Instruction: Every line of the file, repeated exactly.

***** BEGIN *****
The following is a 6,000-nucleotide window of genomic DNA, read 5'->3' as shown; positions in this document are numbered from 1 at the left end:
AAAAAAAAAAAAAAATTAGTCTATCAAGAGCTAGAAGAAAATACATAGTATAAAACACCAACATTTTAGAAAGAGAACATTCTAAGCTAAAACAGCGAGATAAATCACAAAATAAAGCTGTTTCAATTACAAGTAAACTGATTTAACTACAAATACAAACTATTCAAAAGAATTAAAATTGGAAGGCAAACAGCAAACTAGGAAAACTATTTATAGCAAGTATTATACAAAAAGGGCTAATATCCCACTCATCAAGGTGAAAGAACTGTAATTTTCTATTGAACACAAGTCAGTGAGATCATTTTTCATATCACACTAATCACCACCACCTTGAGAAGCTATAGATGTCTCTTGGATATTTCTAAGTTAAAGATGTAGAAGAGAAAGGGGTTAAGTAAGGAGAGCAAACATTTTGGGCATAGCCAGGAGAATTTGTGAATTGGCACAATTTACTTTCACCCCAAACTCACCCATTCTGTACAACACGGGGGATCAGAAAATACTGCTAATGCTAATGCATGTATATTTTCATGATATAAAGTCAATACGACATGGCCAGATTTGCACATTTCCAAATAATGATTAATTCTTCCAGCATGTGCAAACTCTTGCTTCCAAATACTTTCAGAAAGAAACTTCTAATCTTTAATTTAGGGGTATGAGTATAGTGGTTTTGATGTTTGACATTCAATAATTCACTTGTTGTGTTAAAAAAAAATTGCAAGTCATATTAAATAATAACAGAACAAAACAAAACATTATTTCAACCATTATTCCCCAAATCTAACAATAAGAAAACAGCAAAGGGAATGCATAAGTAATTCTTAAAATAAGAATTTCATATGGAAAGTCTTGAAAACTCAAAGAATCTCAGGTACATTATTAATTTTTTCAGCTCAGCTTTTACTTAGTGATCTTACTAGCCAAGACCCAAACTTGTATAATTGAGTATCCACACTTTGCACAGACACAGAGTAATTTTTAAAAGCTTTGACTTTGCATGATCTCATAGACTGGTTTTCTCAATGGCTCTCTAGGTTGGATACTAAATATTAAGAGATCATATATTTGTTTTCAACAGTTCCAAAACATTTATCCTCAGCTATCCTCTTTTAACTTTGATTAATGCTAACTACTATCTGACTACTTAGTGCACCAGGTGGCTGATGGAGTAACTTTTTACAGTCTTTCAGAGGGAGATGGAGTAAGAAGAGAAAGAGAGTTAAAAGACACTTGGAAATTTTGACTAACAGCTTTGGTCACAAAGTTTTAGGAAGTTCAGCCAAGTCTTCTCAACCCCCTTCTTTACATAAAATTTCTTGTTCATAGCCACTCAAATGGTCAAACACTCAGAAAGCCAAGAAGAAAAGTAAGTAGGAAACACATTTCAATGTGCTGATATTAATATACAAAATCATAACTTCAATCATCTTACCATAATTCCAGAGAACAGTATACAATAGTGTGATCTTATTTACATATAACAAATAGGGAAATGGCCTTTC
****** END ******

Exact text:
The following is a 6,000-nucleotide window of genomic DNA, read 5'->3' as shown; positions in this document are numbered from 1 at the left end:
AAAAAAAAAAAAAAATTAGTCTATCAAGAGCTAGAAGAAAATACATAGTATAAAACACCAACATTTTAGAAAGAGAACATTCTAAGCTAAAACAGCGAGATAAATCACAAAATAAAGCTGTTTCAATTACAAGTAAACTGATTTAACTACAAATACAAACTATTCAAAAGAATTAAAATTGGAAGGCAAACAGCAAACTAGGAAAACTATTTATAGCAAGTATTATACAAAAAGGGCTAATATCCCACTCATCAAGGTGAAAGAACTGTAATTTTCTATTGAACACAAGTCAGTGAGATCATTTTTCATATCACACTAATCACCACCACCTTGAGAAGCTATAGATGTCTCTTGGATATTTCTAAGTTAAAGATGTAGAAGAGAAAGGGGTTAAGTAAGGAGAGCAAACATTTTGGGCATAGCCAGGAGAATTTGTGAATTGGCACAATTTACTTTCACCCCAAACTCACCCATTCTGTACAACACGGGGGATCAGAAAATACTGCTAATGCTAATGCATGTATATTTTCATGATATAAAGTCAATACGACATGGCCAGATTTGCACATTTCCAAATAATGATTAATTCTTCCAGCATGTGCAAACTCTTGCTTCCAAATACTTTCAGAAAGAAACTTCTAATCTTTAATTTAGGGGTATGAGTATAGTGGTTTTGATGTTTGACATTCAATAATTCACTTGTTGTGTTAAAAAAAAATTGCAAGTCATATTAAATAATAACAGAACAAAACAAAACATTATTTCAACCATTATTCCCCAAATCTAACAATAAGAAAACAGCAAAGGGAATGCATAAGTAATTCTTAAAATAAGAATTTCATATGGAAAGTCTTGAAAACTCAAAGAATCTCAGGTACATTATTAATTTTTTCAGCTCAGCTTTTACTTAGTGATCTTACTAGCCAAGACCCAAACTTGTATAATTGAGTATCCACACTTTGCACAGACACAGAGTAATTTTTAAAAGCTTTGACTTTGCATGATCTCATAGACTGGTTTTCTCAATGGCTCTCTAGGTTGGATACTAAATATTAAGAGATCATATATTTGTTTTCAACAGTTCCAAAACATTTATCCTCAGCTATCCTCTTTTAACTTTGATTAATGCTAACTACTATCTGACTACTTAGTGCACCAGGTGGCTGATGGAGTAACTTTTTACAGTCTTTCAGAGGGAGATGGAGTAAGAAGAGAAAGAGAGTTAAAAGACACTTGGAAATTTTGACTAACAGCTTTGGTCACAAAGTTTTAGGAAGTTCAGCCAAGTCTTCTCAACCCCCTTCTTTACATAAAATTTCTTGTTCATAGCCACTCAAATGGTCAAACACTCAGAAAGCCAAGAAGAAAAGTAAGTAGGAAACACATTTCAATGTGCTGATATTAATATACAAAATCATAACTTCAATCATCTTACCATAATTCCAGAGAACAGTATACAATAGTGTGATCTTATTTACATATAACAAATAGGGAAATGGCCTTTC